Yesterday, Pew Internet and American Life Project (in collaboration with Berkman) unveiled a brilliant report about “Teens, Social Media, and Privacy.” As a researcher who’s been in the trenches on these topics for a long time now, none of their find
Breaking Development Orlando 2013: Pitfalls & Triumphs of the Cross-Screen Experience by Cameron Moll. Via HTML5Weekly, which describes it thus:
A video presentation from Breaking Development Orlando 2013 where Cameron Moll walks through what’s required to present a consistent Web experience to users regardless of where the experience begins, continues, and ends.
It’s time to stop thinking of computer programming as a specialty subject. Schools should respect it as a fundamental skill.
Me and Granmama
Google chief Eric Schmidt sounds equally as open to those kind of changes himself. “I think you’re describing a world of tracking which I think is highly unlikely to occur, because people will be upset about it in the same way you are,” Schmidt said in response to a question about the scary future of data-tracking that Google will help create. He continues:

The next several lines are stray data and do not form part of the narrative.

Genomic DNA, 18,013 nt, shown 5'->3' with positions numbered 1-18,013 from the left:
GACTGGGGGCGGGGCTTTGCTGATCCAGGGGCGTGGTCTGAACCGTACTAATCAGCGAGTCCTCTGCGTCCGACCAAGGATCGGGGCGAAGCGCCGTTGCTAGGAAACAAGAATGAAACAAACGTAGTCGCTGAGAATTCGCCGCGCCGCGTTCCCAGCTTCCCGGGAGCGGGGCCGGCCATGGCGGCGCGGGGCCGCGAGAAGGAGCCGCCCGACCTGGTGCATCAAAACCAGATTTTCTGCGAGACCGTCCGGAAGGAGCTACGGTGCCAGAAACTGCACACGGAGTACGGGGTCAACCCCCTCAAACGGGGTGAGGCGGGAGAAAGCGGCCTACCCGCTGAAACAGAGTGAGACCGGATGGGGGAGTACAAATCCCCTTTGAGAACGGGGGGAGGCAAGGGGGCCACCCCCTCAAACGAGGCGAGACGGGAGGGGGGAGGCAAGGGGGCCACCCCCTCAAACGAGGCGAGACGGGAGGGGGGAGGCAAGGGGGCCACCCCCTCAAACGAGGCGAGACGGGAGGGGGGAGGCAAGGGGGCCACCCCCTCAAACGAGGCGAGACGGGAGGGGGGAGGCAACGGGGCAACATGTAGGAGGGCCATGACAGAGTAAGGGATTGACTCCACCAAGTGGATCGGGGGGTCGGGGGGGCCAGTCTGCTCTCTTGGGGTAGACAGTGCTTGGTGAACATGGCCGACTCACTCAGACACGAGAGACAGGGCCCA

Governments won’t allow it, and it’ll be bad business. And ultimately, in a competitive market, companies want the consumers to be happy. So it’s true tracking in this context…you’re taking a much broader view of the word [‘tracking’] than any I would use. A situation where you go to people and say, ‘Oh, here’s our phone, and we’re going to track you to death,’ people are not going to buy that phone. It’s just a bad business model.
Gerd adds: this will be interesting to watch evolve;)